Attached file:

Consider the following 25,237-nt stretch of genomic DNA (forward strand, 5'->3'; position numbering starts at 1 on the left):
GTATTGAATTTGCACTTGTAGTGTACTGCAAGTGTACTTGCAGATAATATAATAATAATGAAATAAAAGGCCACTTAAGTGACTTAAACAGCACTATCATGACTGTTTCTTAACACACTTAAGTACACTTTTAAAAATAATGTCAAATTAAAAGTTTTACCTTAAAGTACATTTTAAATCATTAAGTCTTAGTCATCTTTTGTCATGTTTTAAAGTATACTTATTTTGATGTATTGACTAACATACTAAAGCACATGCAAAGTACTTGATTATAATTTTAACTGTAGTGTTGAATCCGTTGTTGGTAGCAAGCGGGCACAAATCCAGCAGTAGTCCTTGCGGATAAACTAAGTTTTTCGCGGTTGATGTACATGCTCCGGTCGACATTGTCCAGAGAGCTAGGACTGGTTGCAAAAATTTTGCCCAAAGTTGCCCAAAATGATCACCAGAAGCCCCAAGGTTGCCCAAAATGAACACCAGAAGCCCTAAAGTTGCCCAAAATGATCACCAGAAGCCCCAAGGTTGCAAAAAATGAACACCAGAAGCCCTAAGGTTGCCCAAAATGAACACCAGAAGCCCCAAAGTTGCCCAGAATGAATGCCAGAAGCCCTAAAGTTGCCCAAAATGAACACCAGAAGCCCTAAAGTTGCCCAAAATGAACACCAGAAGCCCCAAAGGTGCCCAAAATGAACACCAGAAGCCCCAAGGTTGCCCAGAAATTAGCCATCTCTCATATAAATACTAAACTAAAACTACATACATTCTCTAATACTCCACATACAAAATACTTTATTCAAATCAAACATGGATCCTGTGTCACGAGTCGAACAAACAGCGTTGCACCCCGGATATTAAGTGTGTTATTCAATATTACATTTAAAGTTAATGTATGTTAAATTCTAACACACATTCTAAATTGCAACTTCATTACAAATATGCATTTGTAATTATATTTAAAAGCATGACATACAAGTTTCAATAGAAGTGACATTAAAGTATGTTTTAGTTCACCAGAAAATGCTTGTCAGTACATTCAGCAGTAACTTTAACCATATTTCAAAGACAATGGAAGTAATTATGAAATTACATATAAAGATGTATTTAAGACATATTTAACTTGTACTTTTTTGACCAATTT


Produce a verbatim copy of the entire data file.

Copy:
Consider the following 25,237-nt stretch of genomic DNA (forward strand, 5'->3'; position numbering starts at 1 on the left):
GTATTGAATTTGCACTTGTAGTGTACTGCAAGTGTACTTGCAGATAATATAATAATAATGAAATAAAAGGCCACTTAAGTGACTTAAACAGCACTATCATGACTGTTTCTTAACACACTTAAGTACACTTTTAAAAATAATGTCAAATTAAAAGTTTTACCTTAAAGTACATTTTAAATCATTAAGTCTTAGTCATCTTTTGTCATGTTTTAAAGTATACTTATTTTGATGTATTGACTAACATACTAAAGCACATGCAAAGTACTTGATTATAATTTTAACTGTAGTGTTGAATCCGTTGTTGGTAGCAAGCGGGCACAAATCCAGCAGTAGTCCTTGCGGATAAACTAAGTTTTTCGCGGTTGATGTACATGCTCCGGTCGACATTGTCCAGAGAGCTAGGACTGGTTGCAAAAATTTTGCCCAAAGTTGCCCAAAATGATCACCAGAAGCCCCAAGGTTGCCCAAAATGAACACCAGAAGCCCTAAAGTTGCCCAAAATGATCACCAGAAGCCCCAAGGTTGCAAAAAATGAACACCAGAAGCCCTAAGGTTGCCCAAAATGAACACCAGAAGCCCCAAAGTTGCCCAGAATGAATGCCAGAAGCCCTAAAGTTGCCCAAAATGAACACCAGAAGCCCTAAAGTTGCCCAAAATGAACACCAGAAGCCCCAAAGGTGCCCAAAATGAACACCAGAAGCCCCAAGGTTGCCCAGAAATTAGCCATCTCTCATATAAATACTAAACTAAAACTACATACATTCTCTAATACTCCACATACAAAATACTTTATTCAAATCAAACATGGATCCTGTGTCACGAGTCGAACAAACAGCGTTGCACCCCGGATATTAAGTGTGTTATTCAATATTACATTTAAAGTTAATGTATGTTAAATTCTAACACACATTCTAAATTGCAACTTCATTACAAATATGCATTTGTAATTATATTTAAAAGCATGACATACAAGTTTCAATAGAAGTGACATTAAAGTATGTTTTAGTTCACCAGAAAATGCTTGTCAGTACATTCAGCAGTAACTTTAACCATATTTCAAAGACAATGGAAGTAATTATGAAATTACATATAAAGATGTATTTAAGACATATTTAACTTGTACTTTTTTGACCAATTT